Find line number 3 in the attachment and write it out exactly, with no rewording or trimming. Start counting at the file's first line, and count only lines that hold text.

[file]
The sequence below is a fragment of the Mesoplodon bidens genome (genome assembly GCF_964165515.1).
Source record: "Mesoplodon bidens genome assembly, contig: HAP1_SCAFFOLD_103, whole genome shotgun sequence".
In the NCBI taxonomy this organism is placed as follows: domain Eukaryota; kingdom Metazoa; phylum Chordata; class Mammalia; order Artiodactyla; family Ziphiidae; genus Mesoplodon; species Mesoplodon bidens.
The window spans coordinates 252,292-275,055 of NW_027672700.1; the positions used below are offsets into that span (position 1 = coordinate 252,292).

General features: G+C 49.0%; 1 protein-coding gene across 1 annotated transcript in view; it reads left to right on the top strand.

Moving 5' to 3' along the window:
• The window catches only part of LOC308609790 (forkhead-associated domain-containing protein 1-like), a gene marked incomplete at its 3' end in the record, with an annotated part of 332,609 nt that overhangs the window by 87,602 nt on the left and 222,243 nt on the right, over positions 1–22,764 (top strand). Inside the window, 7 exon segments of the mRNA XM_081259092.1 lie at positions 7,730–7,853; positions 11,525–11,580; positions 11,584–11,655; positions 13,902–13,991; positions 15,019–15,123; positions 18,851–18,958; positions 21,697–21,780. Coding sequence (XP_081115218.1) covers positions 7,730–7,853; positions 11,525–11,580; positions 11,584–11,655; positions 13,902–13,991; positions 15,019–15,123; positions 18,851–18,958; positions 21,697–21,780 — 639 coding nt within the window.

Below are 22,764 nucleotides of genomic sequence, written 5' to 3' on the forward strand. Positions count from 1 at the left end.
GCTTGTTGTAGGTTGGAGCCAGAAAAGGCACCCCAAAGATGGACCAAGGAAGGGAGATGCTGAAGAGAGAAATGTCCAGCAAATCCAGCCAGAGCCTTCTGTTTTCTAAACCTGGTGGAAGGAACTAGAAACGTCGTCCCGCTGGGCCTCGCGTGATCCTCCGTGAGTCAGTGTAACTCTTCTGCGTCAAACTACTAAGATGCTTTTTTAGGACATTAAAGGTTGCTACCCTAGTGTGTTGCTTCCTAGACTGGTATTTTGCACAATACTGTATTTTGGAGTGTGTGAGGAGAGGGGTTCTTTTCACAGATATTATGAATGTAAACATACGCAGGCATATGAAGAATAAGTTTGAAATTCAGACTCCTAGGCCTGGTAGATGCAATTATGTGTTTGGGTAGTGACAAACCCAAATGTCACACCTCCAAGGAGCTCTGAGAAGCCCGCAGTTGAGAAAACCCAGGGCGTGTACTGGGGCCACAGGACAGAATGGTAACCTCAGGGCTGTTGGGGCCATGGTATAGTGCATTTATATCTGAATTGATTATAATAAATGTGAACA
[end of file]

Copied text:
In the NCBI taxonomy this organism is placed as follows: domain Eukaryota; kingdom Metazoa; phylum Chordata; class Mammalia; order Artiodactyla; family Ziphiidae; genus Mesoplodon; species Mesoplodon bidens.